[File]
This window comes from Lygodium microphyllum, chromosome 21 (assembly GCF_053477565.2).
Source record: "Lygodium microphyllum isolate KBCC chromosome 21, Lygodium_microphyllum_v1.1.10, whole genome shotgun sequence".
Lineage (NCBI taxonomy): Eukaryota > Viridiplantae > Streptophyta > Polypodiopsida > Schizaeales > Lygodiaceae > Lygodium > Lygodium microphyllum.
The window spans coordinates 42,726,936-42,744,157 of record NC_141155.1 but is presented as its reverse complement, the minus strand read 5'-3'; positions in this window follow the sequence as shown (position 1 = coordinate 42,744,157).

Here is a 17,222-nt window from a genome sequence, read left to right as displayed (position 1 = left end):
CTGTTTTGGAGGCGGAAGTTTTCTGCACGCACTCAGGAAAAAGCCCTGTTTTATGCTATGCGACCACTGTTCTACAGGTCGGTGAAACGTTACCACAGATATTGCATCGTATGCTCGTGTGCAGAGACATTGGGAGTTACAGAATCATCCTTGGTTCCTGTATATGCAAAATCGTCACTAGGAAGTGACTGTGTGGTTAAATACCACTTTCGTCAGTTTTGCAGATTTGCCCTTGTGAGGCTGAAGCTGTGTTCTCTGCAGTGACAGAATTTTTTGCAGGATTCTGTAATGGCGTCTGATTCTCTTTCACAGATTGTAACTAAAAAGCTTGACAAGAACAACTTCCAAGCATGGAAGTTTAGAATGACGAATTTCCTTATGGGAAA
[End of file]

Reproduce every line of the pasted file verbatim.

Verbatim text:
This window comes from Lygodium microphyllum, chromosome 21 (assembly GCF_053477565.2).
Source record: "Lygodium microphyllum isolate KBCC chromosome 21, Lygodium_microphyllum_v1.1.10, whole genome shotgun sequence".
Lineage (NCBI taxonomy): Eukaryota > Viridiplantae > Streptophyta > Polypodiopsida > Schizaeales > Lygodiaceae > Lygodium > Lygodium microphyllum.
The window spans coordinates 42,726,936-42,744,157 of record NC_141155.1 but is presented as its reverse complement, the minus strand read 5'-3'; positions in this window follow the sequence as shown (position 1 = coordinate 42,744,157).

Here is a 17,222-nt window from a genome sequence, read left to right as displayed (position 1 = left end):
CTGTTTTGGAGGCGGAAGTTTTCTGCACGCACTCAGGAAAAAGCCCTGTTTTATGCTATGCGACCACTGTTCTACAGGTCGGTGAAACGTTACCACAGATATTGCATCGTATGCTCGTGTGCAGAGACATTGGGAGTTACAGAATCATCCTTGGTTCCTGTATATGCAAAATCGTCACTAGGAAGTGACTGTGTGGTTAAATACCACTTTCGTCAGTTTTGCAGATTTGCCCTTGTGAGGCTGAAGCTGTGTTCTCTGCAGTGACAGAATTTTTTGCAGGATTCTGTAATGGCGTCTGATTCTCTTTCACAGATTGTAACTAAAAAGCTTGACAAGAACAACTTCCAAGCATGGAAGTTTAGAATGACGAATTTCCTTATGGGAAA